I’m not sure how it happened along the way, but we’ve amassed a pretty fun art collection. Not super expensive collector pieces, but meaningful pieces that have some reason behind them like the colorful Memphis in May Music Festival poster, framed photographs from travels during college, this fruit painting (I love. Our most formal frame, in the kitchen. :) That’s why art is fun. My aunt and uncle gave it to us our first married Christmas.).

Though I love what we have, I realized a few years ago that most stuff on our walls was framed behind glass—prints, photos, drawings—and that we should go for more texture to round things out—actual paint, fabric, more three-dimensional hangings. Then I visited one of my good friends who lived with her husband in Charlottesville at the time. They had a small rental house, and when I walked in I said, “Wow, this is really, like, a grown-up house.” I think she had inherited some formal side tables, and had generally nice coordinated furniture, but it was the art that did it for me. In the living room they’d hung a large abstract floral painting by an artist that her family really liked. She and her sisters had gotten a discount when all of them bought paintings at an arts festival.

It was confirmed: I needed* paintings.

But, two problems with original paintings: 1) They’re pricey (you have good taste, so anything you like is bound to be super expensive). Or, 2) You don’t have an artsy background, and maybe you like something and could buy it, but you’re worried: what if it goes out of style and you don’t like it later, or maybe it’s great by itself but just doesn’t work with everything else you’ve got going on, decor-wise.

Why would you spend so much on something purely decorative (and possibly of questionable taste)?

Art should be fun, expressive, not anxiety-inducing. This is why I love Steve Keene for giving me some honest to goodness paintings on my walls. If you like folk art, you should give this a try. Even if you don’t, there’s no risk involved. Give a painting to your pilates teacher, your farmer, or your favorite barista.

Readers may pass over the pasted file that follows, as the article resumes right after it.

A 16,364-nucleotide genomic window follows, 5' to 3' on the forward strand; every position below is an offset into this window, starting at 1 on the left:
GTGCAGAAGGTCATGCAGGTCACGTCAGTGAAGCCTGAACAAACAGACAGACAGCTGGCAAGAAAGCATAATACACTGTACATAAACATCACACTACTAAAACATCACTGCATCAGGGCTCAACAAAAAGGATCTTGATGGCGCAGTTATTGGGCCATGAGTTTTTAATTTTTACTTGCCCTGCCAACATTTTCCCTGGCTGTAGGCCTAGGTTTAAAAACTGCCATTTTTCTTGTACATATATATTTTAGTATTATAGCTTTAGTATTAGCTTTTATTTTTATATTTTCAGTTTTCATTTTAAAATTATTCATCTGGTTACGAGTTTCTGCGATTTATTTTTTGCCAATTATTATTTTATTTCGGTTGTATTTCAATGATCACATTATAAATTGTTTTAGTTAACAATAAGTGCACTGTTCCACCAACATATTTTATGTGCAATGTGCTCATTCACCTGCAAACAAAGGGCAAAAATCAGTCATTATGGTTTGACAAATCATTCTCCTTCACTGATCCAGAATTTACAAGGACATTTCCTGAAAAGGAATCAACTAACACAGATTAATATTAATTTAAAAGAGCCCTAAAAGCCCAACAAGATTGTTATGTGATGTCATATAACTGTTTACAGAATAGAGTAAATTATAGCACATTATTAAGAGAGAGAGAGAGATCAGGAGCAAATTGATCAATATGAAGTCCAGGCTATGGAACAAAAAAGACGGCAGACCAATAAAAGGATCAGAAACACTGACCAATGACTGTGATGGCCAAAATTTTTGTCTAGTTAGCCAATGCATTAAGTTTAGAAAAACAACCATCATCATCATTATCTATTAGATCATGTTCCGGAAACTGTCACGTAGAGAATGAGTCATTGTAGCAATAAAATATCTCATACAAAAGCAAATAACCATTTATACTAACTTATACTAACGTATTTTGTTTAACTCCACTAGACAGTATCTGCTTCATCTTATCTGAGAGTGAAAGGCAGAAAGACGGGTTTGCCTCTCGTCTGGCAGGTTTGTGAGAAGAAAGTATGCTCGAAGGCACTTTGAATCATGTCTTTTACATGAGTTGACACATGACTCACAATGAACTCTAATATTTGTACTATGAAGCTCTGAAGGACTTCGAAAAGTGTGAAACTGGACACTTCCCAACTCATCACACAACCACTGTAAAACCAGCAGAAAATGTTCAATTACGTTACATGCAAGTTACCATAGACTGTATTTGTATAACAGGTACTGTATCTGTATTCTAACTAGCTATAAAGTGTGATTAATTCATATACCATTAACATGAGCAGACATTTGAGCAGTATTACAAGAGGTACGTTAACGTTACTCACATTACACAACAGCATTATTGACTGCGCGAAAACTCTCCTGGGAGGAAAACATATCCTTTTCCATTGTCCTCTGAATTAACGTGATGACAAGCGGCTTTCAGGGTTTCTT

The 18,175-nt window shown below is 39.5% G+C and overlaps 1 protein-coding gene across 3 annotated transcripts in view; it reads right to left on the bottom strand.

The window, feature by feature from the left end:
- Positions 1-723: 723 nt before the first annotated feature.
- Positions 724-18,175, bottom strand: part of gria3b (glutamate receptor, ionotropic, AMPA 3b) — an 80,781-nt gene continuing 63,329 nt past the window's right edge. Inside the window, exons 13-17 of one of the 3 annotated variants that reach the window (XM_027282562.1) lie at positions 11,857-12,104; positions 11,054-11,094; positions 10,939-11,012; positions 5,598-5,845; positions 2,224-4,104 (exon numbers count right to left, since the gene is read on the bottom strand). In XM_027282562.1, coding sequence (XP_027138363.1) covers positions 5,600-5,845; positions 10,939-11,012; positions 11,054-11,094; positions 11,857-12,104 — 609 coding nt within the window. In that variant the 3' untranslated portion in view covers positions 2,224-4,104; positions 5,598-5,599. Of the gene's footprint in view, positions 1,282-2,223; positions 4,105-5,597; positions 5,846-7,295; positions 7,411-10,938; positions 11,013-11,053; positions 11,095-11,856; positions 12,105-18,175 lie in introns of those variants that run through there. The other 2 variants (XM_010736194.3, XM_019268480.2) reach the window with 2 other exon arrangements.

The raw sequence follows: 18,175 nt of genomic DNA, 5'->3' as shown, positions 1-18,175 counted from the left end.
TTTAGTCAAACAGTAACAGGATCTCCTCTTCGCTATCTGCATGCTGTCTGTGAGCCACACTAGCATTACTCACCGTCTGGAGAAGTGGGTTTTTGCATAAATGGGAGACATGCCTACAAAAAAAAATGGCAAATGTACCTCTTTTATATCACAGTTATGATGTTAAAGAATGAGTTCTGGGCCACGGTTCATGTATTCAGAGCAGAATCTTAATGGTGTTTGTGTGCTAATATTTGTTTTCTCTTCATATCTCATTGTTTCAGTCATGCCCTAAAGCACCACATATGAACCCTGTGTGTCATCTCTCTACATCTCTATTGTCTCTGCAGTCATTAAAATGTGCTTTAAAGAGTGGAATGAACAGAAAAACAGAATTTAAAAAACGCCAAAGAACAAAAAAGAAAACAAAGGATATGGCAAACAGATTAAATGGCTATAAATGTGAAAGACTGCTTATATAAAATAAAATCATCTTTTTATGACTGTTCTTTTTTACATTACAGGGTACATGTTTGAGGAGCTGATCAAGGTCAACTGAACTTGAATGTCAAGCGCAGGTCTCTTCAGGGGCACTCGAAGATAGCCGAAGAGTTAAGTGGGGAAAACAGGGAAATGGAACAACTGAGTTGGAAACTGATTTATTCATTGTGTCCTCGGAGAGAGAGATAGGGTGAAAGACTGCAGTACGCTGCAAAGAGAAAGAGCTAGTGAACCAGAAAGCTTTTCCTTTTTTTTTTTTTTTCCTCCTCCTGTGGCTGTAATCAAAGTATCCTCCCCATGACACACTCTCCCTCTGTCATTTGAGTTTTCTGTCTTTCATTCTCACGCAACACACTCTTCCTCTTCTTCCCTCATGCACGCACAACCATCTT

Will you order some paintings?? Please report back if you do!

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 They’re not funny. They’re art. (Name that movie.)

Not sponsored. I love Steve Keene.

*Wanted. But visuals affect me, and you, too, so the need argument could be made.

I left my heart in. . .


Check out these sweet, wistful postcards by Paper Pastries (via A Cup of Jo via Anna Kate). . . with several cities from-which-to-choose.

And here’s why I love my mom (besides the fact that she raised me and provided nourishment).  This is what she said when I asked her which one she’d pick:

I don’t know about the card – I don’t see there being a big market for ‘I left my heart at Lake Cheston’ or ‘I left my heart at the Delt house’ or maybe ‘I left my heart at the truck stop’.

I’ve never been there, but ‘I left my heart in Missoula’ has a certain charm.

Oh my stars, she is a riot.  I don’t know that I want to know the stories behind those– but I’d like to submit my own:

I left my heart in Charlottesville -or-

I left my heart at Foxfield -or-

I left my heart in Western Christian Thought discussion with the TA who was, in fact, a Canadian rockstar.

(Not as pithy?)

Israel’s out of town, but he might say:

I left my heart in the OC (the Old Country, that is) -or-

I left my heart in the old Yankee Stadium

Perhaps my brother Will would say:

I left my heart at Wilderness Ranch -or-

I misplaced my heart in the back of my filthy truck!

What would you say??